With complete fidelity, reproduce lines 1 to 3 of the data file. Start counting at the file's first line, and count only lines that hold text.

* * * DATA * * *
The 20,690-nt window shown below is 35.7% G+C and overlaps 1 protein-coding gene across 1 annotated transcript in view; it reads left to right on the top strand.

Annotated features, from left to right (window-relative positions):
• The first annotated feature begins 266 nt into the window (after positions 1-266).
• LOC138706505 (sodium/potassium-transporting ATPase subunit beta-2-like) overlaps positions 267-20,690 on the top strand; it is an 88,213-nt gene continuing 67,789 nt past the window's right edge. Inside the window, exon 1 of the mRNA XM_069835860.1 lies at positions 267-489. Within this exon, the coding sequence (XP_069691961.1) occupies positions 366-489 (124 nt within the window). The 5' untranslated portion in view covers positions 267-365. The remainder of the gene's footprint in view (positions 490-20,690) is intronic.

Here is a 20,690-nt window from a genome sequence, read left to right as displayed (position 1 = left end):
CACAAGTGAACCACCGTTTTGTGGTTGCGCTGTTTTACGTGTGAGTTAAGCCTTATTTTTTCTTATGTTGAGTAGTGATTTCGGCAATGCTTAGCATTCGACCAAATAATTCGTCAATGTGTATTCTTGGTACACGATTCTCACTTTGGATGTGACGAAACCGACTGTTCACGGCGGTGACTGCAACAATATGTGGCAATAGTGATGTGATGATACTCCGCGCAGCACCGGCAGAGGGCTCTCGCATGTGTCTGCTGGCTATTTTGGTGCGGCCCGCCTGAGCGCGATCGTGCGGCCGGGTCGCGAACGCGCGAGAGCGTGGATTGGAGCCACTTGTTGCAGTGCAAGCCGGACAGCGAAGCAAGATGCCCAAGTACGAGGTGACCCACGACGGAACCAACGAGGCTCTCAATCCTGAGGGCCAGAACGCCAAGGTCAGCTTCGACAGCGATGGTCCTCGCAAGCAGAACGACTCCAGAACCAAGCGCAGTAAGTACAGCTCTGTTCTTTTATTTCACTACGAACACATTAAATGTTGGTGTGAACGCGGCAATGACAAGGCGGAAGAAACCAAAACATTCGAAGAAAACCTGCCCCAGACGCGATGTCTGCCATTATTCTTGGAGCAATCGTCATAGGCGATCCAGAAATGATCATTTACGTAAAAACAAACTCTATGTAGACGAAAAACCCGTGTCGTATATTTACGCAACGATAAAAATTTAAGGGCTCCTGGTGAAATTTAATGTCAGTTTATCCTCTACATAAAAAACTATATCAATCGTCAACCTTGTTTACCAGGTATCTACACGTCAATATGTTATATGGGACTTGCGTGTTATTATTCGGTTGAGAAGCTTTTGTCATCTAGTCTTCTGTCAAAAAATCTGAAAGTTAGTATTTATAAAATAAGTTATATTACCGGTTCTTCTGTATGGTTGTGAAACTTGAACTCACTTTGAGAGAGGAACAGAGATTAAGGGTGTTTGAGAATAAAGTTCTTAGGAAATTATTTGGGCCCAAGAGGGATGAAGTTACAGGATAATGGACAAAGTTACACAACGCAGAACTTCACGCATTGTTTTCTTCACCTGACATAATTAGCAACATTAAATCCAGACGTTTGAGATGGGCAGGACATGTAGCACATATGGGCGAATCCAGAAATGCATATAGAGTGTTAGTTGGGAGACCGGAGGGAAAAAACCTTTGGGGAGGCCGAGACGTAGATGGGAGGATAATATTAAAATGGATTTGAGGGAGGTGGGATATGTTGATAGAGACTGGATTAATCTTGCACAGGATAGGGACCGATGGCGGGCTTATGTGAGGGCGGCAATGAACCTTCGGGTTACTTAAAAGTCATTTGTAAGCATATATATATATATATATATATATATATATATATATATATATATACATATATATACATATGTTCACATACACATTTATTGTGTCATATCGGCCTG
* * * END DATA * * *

The 20,690-nt window shown below is 35.7% G+C and overlaps 1 protein-coding gene across 1 annotated transcript in view; it reads left to right on the top strand.

Annotated features, from left to right (window-relative positions):
• The first annotated feature begins 266 nt into the window (after positions 1-266).